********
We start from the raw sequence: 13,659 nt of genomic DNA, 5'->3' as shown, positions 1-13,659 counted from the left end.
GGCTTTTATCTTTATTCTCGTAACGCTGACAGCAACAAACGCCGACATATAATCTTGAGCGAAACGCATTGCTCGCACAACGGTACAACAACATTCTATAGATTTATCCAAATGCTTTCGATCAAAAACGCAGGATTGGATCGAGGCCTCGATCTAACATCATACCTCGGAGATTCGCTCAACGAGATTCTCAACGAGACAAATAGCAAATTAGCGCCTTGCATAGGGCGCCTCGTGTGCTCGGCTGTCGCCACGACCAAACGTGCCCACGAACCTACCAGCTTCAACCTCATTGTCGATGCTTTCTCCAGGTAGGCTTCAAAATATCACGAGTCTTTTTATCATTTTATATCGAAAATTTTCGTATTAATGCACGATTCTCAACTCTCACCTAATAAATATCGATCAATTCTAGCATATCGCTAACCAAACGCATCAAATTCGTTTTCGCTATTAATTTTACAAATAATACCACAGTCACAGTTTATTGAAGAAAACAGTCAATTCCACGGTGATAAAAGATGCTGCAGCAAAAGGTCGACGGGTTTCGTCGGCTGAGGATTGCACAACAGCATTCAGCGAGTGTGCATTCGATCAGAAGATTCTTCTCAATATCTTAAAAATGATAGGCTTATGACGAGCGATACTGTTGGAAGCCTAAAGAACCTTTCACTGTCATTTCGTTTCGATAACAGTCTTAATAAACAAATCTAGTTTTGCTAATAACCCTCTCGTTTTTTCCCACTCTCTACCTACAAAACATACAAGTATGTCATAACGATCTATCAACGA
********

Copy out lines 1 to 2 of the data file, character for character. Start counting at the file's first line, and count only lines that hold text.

We start from the raw sequence: 13,659 nt of genomic DNA, 5'->3' as shown, positions 1-13,659 counted from the left end.
GGCTTTTATCTTTATTCTCGTAACGCTGACAGCAACAAACGCCGACATATAATCTTGAGCGAAACGCATTGCTCGCACAACGGTACAACAACATTCTATAGATTTATCCAAATGCTTTCGATCAAAAACGCAGGATTGGATCGAGGCCTCGATCTAACATCATACCTCGGAGATTCGCTCAACGAGATTCTCAACGAGACAAATAGCAAATTAGCGCCTTGCATAGGGCGCCTCGTGTGCTCGGCTGTCGCCACGACCAAACGTGCCCACGAACCTACCAGCTTCAACCTCATTGTCGATGCTTTCTCCAGGTAGGCTTCAAAATATCACGAGTCTTTTTATCATTTTATATCGAAAATTTTCGTATTAATGCACGATTCTCAACTCTCACCTAATAAATATCGATCAATTCTAGCATATCGCTAACCAAACGCATCAAATTCGTTTTCGCTATTAATTTTACAAATAATACCACAGTCACAGTTTATTGAAGAAAACAGTCAATTCCACGGTGATAAAAGATGCTGCAGCAAAAGGTCGACGGGTTTCGTCGGCTGAGGATTGCACAACAGCATTCAGCGAGTGTGCATTCGATCAGAAGATTCTTCTCAATATCTTAAAAATGATAGGCTTATGACGAGCGATACTGTTGGAAGCCTAAAGAACCTTTCACTGTCATTTCGTTTCGATAACAGTCTTAATAAACAAATCTAGTTTTGCTAATAACCCTCTCGTTTTTTCCCACTCTCTACCTACAAAACATACAAGTATGTCATAACGATCTATCAACGA